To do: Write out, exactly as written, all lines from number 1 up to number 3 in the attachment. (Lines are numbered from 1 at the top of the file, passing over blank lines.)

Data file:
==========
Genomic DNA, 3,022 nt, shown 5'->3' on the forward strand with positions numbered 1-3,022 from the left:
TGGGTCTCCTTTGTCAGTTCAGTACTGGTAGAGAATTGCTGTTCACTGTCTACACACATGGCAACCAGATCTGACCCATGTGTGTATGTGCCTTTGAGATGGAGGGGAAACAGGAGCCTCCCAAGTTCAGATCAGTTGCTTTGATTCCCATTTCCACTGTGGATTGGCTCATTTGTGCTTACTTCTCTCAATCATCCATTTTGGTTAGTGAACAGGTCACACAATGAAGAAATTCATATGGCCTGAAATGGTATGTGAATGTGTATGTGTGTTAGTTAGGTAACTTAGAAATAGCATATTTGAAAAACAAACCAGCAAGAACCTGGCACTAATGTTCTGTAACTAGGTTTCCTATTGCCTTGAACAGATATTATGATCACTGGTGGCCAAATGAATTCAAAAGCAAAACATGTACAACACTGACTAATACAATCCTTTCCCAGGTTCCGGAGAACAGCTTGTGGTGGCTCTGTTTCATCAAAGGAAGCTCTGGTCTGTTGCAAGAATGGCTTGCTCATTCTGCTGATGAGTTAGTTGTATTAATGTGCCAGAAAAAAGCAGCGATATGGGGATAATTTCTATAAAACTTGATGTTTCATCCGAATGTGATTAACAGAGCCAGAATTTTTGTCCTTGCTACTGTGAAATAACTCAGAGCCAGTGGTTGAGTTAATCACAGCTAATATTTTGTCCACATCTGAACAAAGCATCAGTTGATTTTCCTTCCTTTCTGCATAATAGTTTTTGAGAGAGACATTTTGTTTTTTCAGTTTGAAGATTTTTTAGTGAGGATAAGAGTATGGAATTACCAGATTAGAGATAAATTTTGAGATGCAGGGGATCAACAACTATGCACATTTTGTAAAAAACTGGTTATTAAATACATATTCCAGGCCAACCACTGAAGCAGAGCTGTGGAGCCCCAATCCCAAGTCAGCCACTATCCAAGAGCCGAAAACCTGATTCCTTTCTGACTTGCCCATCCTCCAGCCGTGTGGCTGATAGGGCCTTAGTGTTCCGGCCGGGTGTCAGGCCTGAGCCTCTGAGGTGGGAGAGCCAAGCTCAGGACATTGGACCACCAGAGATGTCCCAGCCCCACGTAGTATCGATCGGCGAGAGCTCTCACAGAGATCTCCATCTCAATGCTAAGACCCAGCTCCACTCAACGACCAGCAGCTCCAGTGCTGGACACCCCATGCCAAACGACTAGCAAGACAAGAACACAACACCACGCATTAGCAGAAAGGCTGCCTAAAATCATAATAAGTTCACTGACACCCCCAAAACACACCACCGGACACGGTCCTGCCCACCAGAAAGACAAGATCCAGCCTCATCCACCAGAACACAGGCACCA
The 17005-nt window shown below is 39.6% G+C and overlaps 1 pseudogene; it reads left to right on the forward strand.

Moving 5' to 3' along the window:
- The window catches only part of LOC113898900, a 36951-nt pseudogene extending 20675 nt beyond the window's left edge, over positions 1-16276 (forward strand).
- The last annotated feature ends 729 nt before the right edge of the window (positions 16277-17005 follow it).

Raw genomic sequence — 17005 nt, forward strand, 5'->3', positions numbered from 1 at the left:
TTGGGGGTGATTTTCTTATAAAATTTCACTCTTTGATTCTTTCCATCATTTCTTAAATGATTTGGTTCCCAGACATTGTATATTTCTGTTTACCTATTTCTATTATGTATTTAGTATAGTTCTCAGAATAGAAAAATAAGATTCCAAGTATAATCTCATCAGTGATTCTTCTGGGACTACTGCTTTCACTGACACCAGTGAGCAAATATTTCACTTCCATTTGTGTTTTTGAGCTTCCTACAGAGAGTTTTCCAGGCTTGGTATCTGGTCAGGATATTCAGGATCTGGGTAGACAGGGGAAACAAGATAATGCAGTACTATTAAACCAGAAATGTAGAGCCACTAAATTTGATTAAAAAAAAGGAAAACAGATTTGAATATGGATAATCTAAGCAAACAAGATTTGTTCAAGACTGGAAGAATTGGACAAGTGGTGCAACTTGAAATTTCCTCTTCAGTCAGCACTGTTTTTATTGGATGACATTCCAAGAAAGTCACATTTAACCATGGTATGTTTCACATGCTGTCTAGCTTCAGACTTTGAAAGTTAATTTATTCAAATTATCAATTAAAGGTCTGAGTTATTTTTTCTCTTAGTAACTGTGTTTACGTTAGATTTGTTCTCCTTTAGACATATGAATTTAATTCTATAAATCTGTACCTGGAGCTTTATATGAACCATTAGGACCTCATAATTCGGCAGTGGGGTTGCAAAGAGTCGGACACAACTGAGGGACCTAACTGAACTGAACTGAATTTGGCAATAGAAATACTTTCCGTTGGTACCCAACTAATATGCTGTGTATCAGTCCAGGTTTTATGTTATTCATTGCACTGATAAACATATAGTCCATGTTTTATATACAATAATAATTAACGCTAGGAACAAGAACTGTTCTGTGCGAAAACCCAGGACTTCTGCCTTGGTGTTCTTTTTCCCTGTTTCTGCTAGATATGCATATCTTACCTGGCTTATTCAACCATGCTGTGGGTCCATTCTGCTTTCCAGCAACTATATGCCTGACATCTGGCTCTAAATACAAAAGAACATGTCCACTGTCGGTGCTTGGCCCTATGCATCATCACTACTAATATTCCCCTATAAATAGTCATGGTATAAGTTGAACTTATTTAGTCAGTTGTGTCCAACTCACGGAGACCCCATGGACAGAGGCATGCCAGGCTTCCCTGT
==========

Genomic DNA, 3,022 nt, shown 5'->3' on the forward strand with positions numbered 1-3,022 from the left:
TGGGTCTCCTTTGTCAGTTCAGTACTGGTAGAGAATTGCTGTTCACTGTCTACACACATGGCAACCAGATCTGACCCATGTGTGTATGTGCCTTTGAGATGGAGGGGAAACAGGAGCCTCCCAAGTTCAGATCAGTTGCTTTGATTCCCATTTCCACTGTGGATTGGCTCATTTGTGCTTACTTCTCTCAATCATCCATTTTGGTTAGTGAACAGGTCACACAATGAAGAAATTCATATGGCCTGAAATGGTATGTGAATGTGTATGTGTGTTAGTTAGGTAACTTAGAAATAGCATATTTGAAAAACAAACCAGCAAGAACCTGGCACTAATGTTCTGTAACTAGGTTTCCTATTGCCTTGAACAGATATTATGATCACTGGTGGCCAAATGAATTCAAAAGCAAAACATGTACAACACTGACTAATACAATCCTTTCCCAGGTTCCGGAGAACAGCTTGTGGTGGCTCTGTTTCATCAAAGGAAGCTCTGGTCTGTTGCAAGAATGGCTTGCTCATTCTGCTGATGAGTTAGTTGTATTAATGTGCCAGAAAAAAGCAGCGATATGGGGATAATTTCTATAAAACTTGATGTTTCATCCGAATGTGATTAACAGAGCCAGAATTTTTGTCCTTGCTACTGTGAAATAACTCAGAGCCAGTGGTTGAGTTAATCACAGCTAATATTTTGTCCACATCTGAACAAAGCATCAGTTGATTTTCCTTCCTTTCTGCATAATAGTTTTTGAGAGAGACATTTTGTTTTTTCAGTTTGAAGATTTTTTAGTGAGGATAAGAGTATGGAATTACCAGATTAGAGATAAATTTTGAGATGCAGGGGATCAACAACTATGCACATTTTGTAAAAAACTGGTTATTAAATACATATTCCAGGCCAACCACTGAAGCAGAGCTGTGGAGCCCCAATCCCAAGTCAGCCACTATCCAAGAGCCGAAAACCTGATTCCTTTCTGACTTGCCCATCCTCCAGCCGTGTGGCTGATAGGGCCTTAGTGTTCCGGCCGGGTGTCAGGCCTGAGCCTCTGAGGTGGGAGAGCCAAGCTCAGGACATTGGACCACCAGAGATGTCCCAGCCCCACGTAGTATCGATCGGCGAGAGCTCTCACAGAGATCTCCATCTCAATGCTAAGACCCAGCTCCACTCAACGACCAGCAGCTCCAGTGCTGGACACCCCATGCCAAACGACTAGCAAGACAAGAACACAACACCACGCATTAGCAGAAAGGCTGCCTAAAATCATAATAAGTTCACTGACACCCCCAAAACACACCACCGGACACGGTCCTGCCCACCAGAAAGACAAGATCCAGCCTCATCCACCAGAACACAGGCACCA
The 17005-nt window shown below is 39.6% G+C and overlaps 1 pseudogene; it reads left to right on the forward strand.